Mabel Rogers (nee Jones)

THE crowd outside the Police Station in Chester Street, Mold grew and grew.

 

Word had gone around town like wildfire that a German prisoner-of-war had been caught and was being guarded by constables inside.

A young, excited schoolgirl, Mabel Jones, was among the crowd and, although she never got to see the prisoner-of-war, she was to regret joining the heaving throng outside the police station that day.

Mabel, now 84, said: I got in the middle of this huge crowd and everyone was jostling trying to catch a glimpse of this poor German who had been captured.

The problem was I had my pumps, which I wore for PE at school, in my bag and somehow lost one. I got into terrible trouble with my parents when I had to confess I had lost one of my pumps!

The trouble was money was tight in the war years and we didnt have a great deal to begin with so my parents couldnt really afford to replace my lost pumps.

Mabel Jones was born in 1927 the daughter of Alun Jones, who worked as a boiler man in the Gwath Mari coal mine at Nercwys, and Blodwyn Rowlands, a Llanferres school teacher.

The family lived at 3 Tai Gwynion, a row of now demolished cottages close to the junction of the Glyndwr Road and the main road through the Gwernymynydd.

Mabel says her friend, Daisy Millington, lived at 2 Tai Gwynion and was fortunate to have running water while the Jones family had to share one stand pipe with their neighbours who lived at 4 and 5 Tai Gwynion.

She said: It was tough in some ways but they were the happiest days of our lives in truth. I had my two sisters, Margaret Elizabeth, who was always known as Betty, and Doreen. I also had a brother, Arthur Ivor, who has now died. He worked at De Havilland.

Betty went into service at Fron Hall after she finished school and eventually became a nurse at the age of 19. Doreen married her boss who was with the Forestry Commission. He worked at Clocaenog and also planted many of the trees on Moel Famau. Doreen, and her husband, eventually emigrated to Vancouver, Canada.

But life in Gwernymynydd before World War 2 was very different than today according to Mabel.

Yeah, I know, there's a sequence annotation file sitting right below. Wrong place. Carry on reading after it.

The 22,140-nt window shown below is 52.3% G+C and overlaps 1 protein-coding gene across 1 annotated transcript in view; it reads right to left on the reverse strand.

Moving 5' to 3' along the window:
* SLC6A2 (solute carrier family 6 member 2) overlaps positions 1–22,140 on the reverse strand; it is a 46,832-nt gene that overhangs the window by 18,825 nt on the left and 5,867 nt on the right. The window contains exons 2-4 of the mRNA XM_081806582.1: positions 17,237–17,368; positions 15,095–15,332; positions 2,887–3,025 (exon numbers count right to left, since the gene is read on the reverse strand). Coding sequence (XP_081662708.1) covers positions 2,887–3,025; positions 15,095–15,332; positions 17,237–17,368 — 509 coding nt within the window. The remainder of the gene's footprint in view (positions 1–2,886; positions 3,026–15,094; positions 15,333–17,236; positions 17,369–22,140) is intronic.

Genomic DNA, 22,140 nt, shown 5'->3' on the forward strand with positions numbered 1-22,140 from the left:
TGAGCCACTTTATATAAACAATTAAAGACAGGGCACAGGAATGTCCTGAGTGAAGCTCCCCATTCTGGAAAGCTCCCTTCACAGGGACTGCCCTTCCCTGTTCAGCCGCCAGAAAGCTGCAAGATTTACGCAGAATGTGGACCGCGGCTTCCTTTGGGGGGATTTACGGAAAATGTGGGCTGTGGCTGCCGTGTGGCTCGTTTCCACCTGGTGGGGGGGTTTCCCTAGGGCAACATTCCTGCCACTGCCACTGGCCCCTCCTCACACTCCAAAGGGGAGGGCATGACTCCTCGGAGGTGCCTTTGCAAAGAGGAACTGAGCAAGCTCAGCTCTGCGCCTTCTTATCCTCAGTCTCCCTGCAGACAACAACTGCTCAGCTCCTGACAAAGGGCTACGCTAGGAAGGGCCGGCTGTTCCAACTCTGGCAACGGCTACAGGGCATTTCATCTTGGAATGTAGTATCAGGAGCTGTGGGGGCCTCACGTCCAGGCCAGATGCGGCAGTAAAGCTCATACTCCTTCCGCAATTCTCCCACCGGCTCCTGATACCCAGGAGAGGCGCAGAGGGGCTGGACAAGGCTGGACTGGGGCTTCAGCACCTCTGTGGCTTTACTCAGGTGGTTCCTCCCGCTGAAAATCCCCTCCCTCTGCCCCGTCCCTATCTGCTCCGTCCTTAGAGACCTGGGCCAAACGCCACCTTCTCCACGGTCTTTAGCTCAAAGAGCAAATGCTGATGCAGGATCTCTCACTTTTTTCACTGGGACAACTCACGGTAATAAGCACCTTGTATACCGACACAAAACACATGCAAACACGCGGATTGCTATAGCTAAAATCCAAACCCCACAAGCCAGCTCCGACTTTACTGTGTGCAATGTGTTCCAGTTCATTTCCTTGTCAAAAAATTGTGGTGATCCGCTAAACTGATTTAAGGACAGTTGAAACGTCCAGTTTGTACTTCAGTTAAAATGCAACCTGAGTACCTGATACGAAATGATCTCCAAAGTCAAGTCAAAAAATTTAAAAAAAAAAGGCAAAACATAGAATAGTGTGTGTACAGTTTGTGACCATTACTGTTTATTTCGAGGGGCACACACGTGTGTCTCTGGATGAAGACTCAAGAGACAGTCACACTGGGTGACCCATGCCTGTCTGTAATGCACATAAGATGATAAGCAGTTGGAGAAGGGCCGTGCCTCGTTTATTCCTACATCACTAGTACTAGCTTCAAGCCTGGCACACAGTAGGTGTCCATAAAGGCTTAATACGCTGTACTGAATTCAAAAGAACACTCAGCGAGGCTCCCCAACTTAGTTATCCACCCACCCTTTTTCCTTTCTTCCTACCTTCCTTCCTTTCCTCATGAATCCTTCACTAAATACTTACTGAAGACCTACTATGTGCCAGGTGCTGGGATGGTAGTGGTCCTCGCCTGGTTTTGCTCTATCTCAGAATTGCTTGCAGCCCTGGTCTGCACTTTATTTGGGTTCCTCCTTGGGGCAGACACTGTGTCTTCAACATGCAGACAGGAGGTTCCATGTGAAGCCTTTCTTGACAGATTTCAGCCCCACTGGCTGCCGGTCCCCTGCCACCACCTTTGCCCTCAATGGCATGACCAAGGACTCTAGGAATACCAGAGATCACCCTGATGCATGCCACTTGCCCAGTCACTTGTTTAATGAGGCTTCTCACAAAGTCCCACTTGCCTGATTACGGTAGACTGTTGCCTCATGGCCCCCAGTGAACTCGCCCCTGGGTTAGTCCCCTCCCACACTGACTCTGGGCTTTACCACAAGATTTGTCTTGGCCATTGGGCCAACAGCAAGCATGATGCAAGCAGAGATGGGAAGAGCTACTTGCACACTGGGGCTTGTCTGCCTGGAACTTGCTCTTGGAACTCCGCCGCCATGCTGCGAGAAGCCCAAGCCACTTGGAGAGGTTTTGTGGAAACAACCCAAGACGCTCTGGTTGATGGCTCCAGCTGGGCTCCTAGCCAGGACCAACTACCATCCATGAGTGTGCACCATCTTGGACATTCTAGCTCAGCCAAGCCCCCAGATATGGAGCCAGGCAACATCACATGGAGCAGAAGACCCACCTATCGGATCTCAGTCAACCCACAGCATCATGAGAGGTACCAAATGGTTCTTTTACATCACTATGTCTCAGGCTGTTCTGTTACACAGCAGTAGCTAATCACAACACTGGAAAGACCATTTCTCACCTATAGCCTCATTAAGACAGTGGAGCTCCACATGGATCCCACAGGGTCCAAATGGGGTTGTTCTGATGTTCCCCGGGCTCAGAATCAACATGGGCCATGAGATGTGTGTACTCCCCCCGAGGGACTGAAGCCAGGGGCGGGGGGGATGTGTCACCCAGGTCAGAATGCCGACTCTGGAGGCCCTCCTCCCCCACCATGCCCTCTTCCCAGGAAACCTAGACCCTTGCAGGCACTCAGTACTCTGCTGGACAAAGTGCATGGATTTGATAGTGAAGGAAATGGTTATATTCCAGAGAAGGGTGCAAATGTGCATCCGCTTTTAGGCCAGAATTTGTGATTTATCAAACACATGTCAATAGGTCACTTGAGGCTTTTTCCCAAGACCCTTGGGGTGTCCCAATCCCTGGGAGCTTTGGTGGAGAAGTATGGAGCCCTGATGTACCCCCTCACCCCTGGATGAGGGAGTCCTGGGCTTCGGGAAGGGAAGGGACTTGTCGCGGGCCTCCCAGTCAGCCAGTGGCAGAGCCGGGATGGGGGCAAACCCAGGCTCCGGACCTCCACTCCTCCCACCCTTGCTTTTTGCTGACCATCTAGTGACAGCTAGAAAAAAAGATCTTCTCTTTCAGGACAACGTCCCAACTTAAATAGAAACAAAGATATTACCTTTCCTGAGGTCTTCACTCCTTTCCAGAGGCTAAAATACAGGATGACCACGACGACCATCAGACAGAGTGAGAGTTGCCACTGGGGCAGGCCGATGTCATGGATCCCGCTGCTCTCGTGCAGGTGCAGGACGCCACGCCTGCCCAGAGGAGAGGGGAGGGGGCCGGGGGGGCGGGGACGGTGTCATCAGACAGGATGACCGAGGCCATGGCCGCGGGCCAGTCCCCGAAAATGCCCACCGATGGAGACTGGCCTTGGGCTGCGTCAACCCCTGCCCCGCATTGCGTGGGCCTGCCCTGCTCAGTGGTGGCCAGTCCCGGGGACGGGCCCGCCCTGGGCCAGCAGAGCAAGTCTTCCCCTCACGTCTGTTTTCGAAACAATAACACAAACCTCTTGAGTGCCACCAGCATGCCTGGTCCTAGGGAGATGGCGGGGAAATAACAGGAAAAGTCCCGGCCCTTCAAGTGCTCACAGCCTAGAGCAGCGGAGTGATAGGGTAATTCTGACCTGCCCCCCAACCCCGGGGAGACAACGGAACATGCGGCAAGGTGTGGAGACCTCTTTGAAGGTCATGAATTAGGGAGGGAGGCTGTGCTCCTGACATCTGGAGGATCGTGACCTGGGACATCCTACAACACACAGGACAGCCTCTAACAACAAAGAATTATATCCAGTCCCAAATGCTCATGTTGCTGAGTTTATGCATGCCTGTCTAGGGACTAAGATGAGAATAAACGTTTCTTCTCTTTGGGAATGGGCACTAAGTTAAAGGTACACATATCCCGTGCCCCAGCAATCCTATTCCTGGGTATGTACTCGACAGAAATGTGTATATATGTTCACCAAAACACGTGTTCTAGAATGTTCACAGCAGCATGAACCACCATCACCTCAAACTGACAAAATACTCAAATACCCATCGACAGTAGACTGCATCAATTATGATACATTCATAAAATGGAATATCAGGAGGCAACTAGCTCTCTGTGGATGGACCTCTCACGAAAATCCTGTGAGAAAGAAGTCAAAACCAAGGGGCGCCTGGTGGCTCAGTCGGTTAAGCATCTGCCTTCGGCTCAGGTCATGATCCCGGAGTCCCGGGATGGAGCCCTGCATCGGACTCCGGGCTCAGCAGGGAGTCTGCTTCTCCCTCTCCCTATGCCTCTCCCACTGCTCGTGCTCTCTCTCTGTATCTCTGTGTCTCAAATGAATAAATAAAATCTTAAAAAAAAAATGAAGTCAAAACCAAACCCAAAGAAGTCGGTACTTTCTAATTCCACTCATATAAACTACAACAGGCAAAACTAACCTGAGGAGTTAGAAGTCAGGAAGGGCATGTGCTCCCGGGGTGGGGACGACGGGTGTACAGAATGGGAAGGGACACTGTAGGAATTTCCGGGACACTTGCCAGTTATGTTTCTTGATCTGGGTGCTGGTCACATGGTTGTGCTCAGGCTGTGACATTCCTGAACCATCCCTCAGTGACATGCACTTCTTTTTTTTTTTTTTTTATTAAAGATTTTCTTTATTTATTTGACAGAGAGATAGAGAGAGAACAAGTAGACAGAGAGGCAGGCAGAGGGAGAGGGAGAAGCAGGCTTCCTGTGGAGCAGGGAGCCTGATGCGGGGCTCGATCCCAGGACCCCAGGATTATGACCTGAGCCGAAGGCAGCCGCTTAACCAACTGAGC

She said: We didnt get electricity at Tai Gwynion until 1955 when my husband wired the cottages. I remember my mother switching the light on and off like a toy when we first had it.

We used paraffin lamps and I had to go and buy the paraffin from Simon Griffiths little shop just down from the Rainbow. I was buying paraffin when Si, as we called him, collapsed in front of me.

“He always wore stiff starched collars and I couldnt get it undone. I ran to fetch my father but it was too late, Si had passed away.

We didnt have toilets as such, just an outdoor building with what was basically a bucket under a wooden seat. A man who lived down by the school came at night with the soil cart, which was pulled by a horse, and he had the job of emptying the buckets throughout the village.

Like all children growing up in Gwernymynydd Mabel attended the village school, just past the Swan, which is now a private house.

Mabel said: It was cold in winter and we only had a coke boiler to heat the whole school. We used to walk down the hill to school but if it was raining Tom Jones, who ran the garage which is now Eagles and Crawfords coach depot, would come down in a car to pick us up.

The head teacher was called Albert Hughes and he came from Rhydymwyn. He was strict but a good teacher. He had a black book and he put your name in it if you did something naughty. Have your name taken more than once and you were caned.

I got caught copying once and he took my name and gave me a real telling off, I was shaking with fear. The other teachers were Irene Woodward, who was from Mold, and Miss Eva Freda Jones who also lived in Mold and had a sister called Mabel.

Carefree summer holidays were spent playing in and around the village according to Mabel.

She said: “We used to spend hours at a place we called the Lot, which was basically a big field at the back of Simon’s shop. We’d play kick the can, rounders, hide and seek and other games. There was always a big gang of us.

“And at the quarry, at the back of the garage, the workers used to come on bikes and leave them all day by the shed that is still standing there today. In the winter months a worker was sent down to light all the carbon lights on the front of the bikes so the workers could ride home. The trouble was we kids used to go and blow them all out.”

Mabel remembers wagons belonging to the Griffiths brothers that would come and collect the silica stone quarried behind the garage.

She said: “It was transported to Port Sunlight where it was used in the manufacture of soap products. The boss of the quarry was a really tall man called Mr Boneywell.

“I also remember that by the garage a Carrie Davies lived in a cottage, I think one of the cottages that is still there today. The problem was drainage wasn’t so good then and her cottage was forever flooding when it rained hard.

“There were also a couple of cottages on what is now the Rainbow car park. The Rainbow licensee was a Mr Houghlin who had a big parrot, a huge bird that would talk to us.”

Of course, like every other village, town and city life changed for residents of Gwernymynydd once World War Two got underway.